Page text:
Author Interviews

Vaseem Khan

Vaseem Khan wrote his first novel at seventeen. As a bright young man on the cusp of adulthood he printed out his work, read through it and thought it was amazing. Publishers didn’t agree, and after receiving his first rejection letter, Khan decided to listen to his parents’ advice and went off to university to study accountancy.

Khan’s dream of becoming a published writer never left him though. He wrote six to seven novels while holding down a full time job and sent them out with little success. In the years that followed, Khan collected over two hundred rejection letters. ‘I waited twenty years to get published,’ he tells me.

It was during his ten years working in Mumbai as a management consultant that Khan found the inspiration behind his best-selling Baby Ganesha series which was sold to Hodder in a four book deal. After twenty odd years of rejection, Khan wrote his debut, The Unexpected Inheritance of Inspector Chopra to try and capture his wonderful memories of India. ‘I honestly didn’t think it would be published so I wrote what I was passionate about and I absolutely adore elephants.’

The series features retired Inspector Chopra and his formidable sidekick baby elephant, Ganesha. Reminiscent of the popular The No. 1 Ladies’ Detective agency of which Khan cites as a main influence on his work, the books have been met with universal approval propelling Khan as an exciting new voice in crime fiction.

‘It’s like the old story with buses,’ Khan says. ‘You wait for ages and a whole bunch turn up at once.’ He says he was as astonished as anyone when Inspector Chopra was first picked up, let alone when it went on to sell as a four book deal. ‘It’s a lesson for any budding writer.’ Khan says. ‘It’s incredibly rare that your first novel will be super successful.’

Khan is in his element when he talks about Mumbai, the setting of his novels.

‘I lived in Mumbai for ten years and one of the things you realise very early on is how Bollywood permeates the very fabric of life,’ he says. ‘Mumbai is known as the city of dreams and the main reason for that is because of Bollywood. People come from all over the sub-continent to try and become famous.’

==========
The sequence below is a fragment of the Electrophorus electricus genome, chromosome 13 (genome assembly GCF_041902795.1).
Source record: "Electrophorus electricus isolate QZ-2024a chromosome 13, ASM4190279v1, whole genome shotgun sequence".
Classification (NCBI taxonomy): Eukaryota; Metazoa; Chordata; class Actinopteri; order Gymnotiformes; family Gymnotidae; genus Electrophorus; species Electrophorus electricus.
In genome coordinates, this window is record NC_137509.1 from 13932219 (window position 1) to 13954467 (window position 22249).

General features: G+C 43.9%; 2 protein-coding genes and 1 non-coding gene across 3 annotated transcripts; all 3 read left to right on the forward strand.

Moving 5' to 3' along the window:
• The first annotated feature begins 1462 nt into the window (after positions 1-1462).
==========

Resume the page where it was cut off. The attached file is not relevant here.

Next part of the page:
‘When you live in a place for ten years you do get to know it intimately.’ It’s the most incredible place he’s ever visited for all of its noise, pollution and overcrowding. ‘It has people from all castes and religions from all over India. Because it’s a such an incredible melting pot of all these different facets, it gives the city this incredible colour and diversity.’

But Khan’s keen to showcase modern India for what it really is, embracing its darker elements, not just the typically romanticized version that audiences in the West have been accustomed too. ‘It’s not all Slumdog Millionaire and happy endings.’

The third novel in the Baby Ganesha series, The Strange Disappearance of a Bollywood Star published earlier this year was inspired by a real event which took place in Mumbai during Khan’s tenure.

One day a famous film producer was gunned down in the street. It was the first time that Khan realised how closely the underworld was involved with the ‘flamboyant’ and prolific film industry. When he began to research these links he was intrigued and knew they’d make a fantastic addition to the series.

Khan’s route to publication might have endured a turbulent period, but the journey since has been the stuff of dreams. ‘I certainly wasn’t expecting to be launching the book on BBC Breakfast because it doesn’t happen for a debut author.’ He has gone on to attend festivals across the globe, host a book club with the WI, and spotted a poster of his book on the Tube.

In spite of this success, Khan is very much dedicated to the art of writing. He works full time managing a crime and security project at a university and still finds time to write every day. He employs a strict regime, waking up at six in the morning and writing before work. In the summer, he plays cricket and writes during the period when he’s waiting to go out on the field. ‘The best advice I can give to any young or budding writer: Find some dedicated time when your mental energy is quite high. For me, that’s early in the morning between six and eight o’clock. That’s the slot when my mental energy is highest and I can easily write 1000 words.’ ‘Do that every single day until you’ve finished. If you do that for two hours, every day or for five days you’ll have the first draft to a novel.’


Vaseem Khan first saw an elephant lumbering down the middle of the road in 1997 when he arrived in India to work as a management consultant. It was the most unusual thing he had ever encountered and served as the inspiration behind his series of crime novels. He returned to the UK in 2006 and now works at University College London for the Department of Security and Crime Science where he is astonished on a daily basis by the way modern science is being employed to tackle crime. Elephants are third on his list of passions, first and second being great literature and cricket, not always in that order.

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